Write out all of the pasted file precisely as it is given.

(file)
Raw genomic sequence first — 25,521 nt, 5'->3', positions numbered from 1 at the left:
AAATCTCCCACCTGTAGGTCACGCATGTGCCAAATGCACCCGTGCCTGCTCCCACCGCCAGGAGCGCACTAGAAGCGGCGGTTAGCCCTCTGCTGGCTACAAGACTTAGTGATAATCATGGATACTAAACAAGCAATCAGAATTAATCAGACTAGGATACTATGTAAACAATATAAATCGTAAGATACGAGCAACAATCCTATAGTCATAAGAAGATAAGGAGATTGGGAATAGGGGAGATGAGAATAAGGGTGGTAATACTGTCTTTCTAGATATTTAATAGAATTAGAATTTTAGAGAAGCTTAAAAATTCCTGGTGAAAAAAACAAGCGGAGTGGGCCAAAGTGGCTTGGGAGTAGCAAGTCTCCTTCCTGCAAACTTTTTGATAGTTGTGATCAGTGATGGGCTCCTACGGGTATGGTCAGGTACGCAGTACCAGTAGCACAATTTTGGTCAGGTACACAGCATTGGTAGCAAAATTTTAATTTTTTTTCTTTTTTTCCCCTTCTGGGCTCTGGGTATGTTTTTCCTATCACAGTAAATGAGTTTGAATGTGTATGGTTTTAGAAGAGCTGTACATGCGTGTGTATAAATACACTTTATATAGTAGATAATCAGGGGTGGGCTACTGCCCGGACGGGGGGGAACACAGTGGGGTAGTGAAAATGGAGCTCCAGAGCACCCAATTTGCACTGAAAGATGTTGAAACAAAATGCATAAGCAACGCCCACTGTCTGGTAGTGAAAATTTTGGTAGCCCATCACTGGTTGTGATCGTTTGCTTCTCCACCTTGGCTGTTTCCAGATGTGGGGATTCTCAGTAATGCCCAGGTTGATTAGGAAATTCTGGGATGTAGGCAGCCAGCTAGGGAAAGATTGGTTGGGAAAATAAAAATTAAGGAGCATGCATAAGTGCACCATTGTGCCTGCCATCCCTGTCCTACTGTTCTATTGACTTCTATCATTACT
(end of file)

Raw genomic sequence first — 25,521 nt, 5'->3', positions numbered from 1 at the left:
AAATCTCCCACCTGTAGGTCACGCATGTGCCAAATGCACCCGTGCCTGCTCCCACCGCCAGGAGCGCACTAGAAGCGGCGGTTAGCCCTCTGCTGGCTACAAGACTTAGTGATAATCATGGATACTAAACAAGCAATCAGAATTAATCAGACTAGGATACTATGTAAACAATATAAATCGTAAGATACGAGCAACAATCCTATAGTCATAAGAAGATAAGGAGATTGGGAATAGGGGAGATGAGAATAAGGGTGGTAATACTGTCTTTCTAGATATTTAATAGAATTAGAATTTTAGAGAAGCTTAAAAATTCCTGGTGAAAAAAACAAGCGGAGTGGGCCAAAGTGGCTTGGGAGTAGCAAGTCTCCTTCCTGCAAACTTTTTGATAGTTGTGATCAGTGATGGGCTCCTACGGGTATGGTCAGGTACGCAGTACCAGTAGCACAATTTTGGTCAGGTACACAGCATTGGTAGCAAAATTTTAATTTTTTTTCTTTTTTTCCCCTTCTGGGCTCTGGGTATGTTTTTCCTATCACAGTAAATGAGTTTGAATGTGTATGGTTTTAGAAGAGCTGTACATGCGTGTGTATAAATACACTTTATATAGTAGATAATCAGGGGTGGGCTACTGCCCGGACGGGGGGGAACACAGTGGGGTAGTGAAAATGGAGCTCCAGAGCACCCAATTTGCACTGAAAGATGTTGAAACAAAATGCATAAGCAACGCCCACTGTCTGGTAGTGAAAATTTTGGTAGCCCATCACTGGTTGTGATCGTTTGCTTCTCCACCTTGGCTGTTTCCAGATGTGGGGATTCTCAGTAATGCCCAGGTTGATTAGGAAATTCTGGGATGTAGGCAGCCAGCTAGGGAAAGATTGGTTGGGAAAATAAAAATTAAGGAGCATGCATAAGTGCACCATTGTGCCTGCCATCCCTGTCCTACTGTTCTATTGACTTCTATCATTACT